Sunday, January 30, 2011

January 30, 2011 : Snakeheads


Snakeheads (
Channidae) are a family of freshwater fish native to Africa and Asia. These predatory fish are distinguished by a long dorsal fin, large mouth and shiny teeth. They have a physiological need to breathe atmospheric air, which they do with a suprabranchial organ: a primitive form of a labyrinth organ. There are two extant genera, Channa in Asia, and Parachanna in Africa, consisting of 30-35 species.

They are considered valuable food fish. Called Ca Loc, ca Qua, or Ca Chuoi in Vietnamese, it is prized in clay pot dishes and pickled preparations. Larger species like
Channa striata, Channa maculata, and Parachanna obscura are farmed in aquaculture. Snakeheads feed on plankton, aquatic insects, and molluskscarp, or frogs. In rare cases, small mammals such as rats are taken. The size of the snakehead species differs greatly. "Dwarf snakeheads" like when small. When adult, they mostly feed on other fish like Channa gachua grow to 10 inches (25 cm). Most snakeheads grow up to 2 or 3 feet (60–90 cm). Only two species (Channa marulius and Channa micropeltes) can reach a length of more than 1 meter and a weight of more than 6 kg.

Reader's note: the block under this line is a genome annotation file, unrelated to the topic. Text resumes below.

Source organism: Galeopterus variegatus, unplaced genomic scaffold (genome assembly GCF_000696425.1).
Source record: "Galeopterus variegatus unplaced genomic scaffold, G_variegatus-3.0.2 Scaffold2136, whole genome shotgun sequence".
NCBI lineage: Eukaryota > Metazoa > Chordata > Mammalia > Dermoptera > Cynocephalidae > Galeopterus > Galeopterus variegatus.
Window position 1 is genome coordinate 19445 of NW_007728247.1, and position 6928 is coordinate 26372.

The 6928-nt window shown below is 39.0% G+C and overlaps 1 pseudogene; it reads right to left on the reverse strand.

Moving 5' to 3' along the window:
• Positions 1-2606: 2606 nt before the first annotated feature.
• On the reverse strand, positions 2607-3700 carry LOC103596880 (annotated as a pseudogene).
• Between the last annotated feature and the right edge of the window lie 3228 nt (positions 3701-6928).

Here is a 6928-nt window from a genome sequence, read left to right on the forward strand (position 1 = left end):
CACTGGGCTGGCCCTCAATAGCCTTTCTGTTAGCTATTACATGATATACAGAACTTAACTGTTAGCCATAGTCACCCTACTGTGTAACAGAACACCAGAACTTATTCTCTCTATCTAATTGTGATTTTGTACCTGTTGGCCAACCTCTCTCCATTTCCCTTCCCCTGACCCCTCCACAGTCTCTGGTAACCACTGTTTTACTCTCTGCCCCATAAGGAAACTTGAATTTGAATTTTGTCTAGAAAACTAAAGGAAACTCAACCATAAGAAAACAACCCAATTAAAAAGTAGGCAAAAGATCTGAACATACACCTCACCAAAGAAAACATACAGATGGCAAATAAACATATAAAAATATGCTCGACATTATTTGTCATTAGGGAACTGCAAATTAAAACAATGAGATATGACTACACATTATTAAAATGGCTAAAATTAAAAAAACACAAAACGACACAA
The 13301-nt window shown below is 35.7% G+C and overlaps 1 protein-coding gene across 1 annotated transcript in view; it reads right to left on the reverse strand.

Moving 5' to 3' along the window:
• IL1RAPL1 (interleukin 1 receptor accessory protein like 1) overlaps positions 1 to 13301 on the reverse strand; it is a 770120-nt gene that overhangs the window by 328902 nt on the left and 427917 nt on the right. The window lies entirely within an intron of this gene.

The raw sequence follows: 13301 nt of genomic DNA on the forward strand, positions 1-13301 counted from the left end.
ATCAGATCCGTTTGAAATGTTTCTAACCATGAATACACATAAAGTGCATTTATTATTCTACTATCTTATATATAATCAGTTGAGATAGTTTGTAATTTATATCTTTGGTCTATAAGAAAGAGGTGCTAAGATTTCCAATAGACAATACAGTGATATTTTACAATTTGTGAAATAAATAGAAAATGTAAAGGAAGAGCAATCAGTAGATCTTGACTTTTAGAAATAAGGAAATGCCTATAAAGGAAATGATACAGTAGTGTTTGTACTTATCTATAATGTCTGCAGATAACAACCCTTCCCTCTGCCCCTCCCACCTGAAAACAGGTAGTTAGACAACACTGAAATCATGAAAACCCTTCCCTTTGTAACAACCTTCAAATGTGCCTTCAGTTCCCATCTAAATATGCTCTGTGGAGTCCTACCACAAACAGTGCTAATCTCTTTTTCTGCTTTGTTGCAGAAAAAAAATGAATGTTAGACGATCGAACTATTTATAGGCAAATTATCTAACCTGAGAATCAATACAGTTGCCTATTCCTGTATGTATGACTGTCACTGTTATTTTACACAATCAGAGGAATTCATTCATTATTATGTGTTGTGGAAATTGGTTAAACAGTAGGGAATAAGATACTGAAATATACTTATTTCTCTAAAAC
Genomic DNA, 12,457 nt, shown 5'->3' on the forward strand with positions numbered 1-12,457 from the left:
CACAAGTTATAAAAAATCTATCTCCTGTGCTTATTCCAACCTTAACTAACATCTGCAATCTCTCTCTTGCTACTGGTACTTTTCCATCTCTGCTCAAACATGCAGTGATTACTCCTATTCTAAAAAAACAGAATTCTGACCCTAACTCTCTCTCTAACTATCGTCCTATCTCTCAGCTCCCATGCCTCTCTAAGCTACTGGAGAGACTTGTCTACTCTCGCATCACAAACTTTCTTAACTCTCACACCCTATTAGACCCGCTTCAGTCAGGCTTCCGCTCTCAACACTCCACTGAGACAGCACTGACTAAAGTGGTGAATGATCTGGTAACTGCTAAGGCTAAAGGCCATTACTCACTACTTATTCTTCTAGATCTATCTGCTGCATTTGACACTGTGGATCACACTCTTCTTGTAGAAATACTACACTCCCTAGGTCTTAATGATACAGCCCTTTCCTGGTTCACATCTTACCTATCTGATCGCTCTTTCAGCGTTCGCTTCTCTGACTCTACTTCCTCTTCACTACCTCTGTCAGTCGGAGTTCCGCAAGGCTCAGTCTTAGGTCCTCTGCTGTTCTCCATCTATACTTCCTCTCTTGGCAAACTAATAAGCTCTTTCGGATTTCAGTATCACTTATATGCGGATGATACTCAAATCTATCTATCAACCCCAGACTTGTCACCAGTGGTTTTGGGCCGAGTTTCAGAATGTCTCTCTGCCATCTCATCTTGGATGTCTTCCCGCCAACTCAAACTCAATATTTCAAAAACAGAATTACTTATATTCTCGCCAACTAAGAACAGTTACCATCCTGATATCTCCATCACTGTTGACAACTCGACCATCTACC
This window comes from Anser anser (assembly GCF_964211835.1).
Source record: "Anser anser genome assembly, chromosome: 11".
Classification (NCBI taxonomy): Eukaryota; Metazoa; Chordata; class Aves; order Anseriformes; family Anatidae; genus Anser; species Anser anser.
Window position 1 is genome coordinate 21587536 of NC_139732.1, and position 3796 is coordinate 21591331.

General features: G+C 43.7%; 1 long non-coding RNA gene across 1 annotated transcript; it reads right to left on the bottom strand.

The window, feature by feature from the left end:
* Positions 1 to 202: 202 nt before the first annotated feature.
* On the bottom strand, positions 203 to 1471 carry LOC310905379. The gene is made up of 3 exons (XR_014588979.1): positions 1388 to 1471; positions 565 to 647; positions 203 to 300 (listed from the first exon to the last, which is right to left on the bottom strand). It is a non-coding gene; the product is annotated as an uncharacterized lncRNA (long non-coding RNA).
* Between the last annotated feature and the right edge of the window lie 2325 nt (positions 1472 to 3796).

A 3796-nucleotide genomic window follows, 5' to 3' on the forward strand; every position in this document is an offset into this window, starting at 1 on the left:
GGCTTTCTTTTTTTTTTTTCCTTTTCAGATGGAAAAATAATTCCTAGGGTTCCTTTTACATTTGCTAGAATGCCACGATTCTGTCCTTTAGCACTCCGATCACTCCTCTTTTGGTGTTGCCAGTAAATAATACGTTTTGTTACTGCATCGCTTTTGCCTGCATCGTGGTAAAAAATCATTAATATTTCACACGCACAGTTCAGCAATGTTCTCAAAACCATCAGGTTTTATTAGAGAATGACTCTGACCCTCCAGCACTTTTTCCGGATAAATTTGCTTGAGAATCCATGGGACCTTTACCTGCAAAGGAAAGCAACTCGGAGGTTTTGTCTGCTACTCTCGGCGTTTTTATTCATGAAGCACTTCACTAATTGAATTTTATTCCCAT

It is illegal to keep snakeheads as pets in all states of the U.S. and other countries as they have become an invasive species due to individuals releasing them into the wild. In the U.S., National Geographic referred to snakeheads as "Fishzilla."

When the Snakehead eats it is a thrust predator. It will eat its prey all at once, striking and ingesting it whole.

The giant snakehead (
Channa micropeltes) is native throughout Asia, and is the most aggressive Snakehead. They can grow to around 1 meter in length. Adult Snakeheads force their young to breathe air by pushing them to the surface.

From 2002 to 2003, one Los Angeles supermarket was found to have sold approximately 25,000 dollars worth of illegal live Snakeheads which caused breakouts in local ecosystems.

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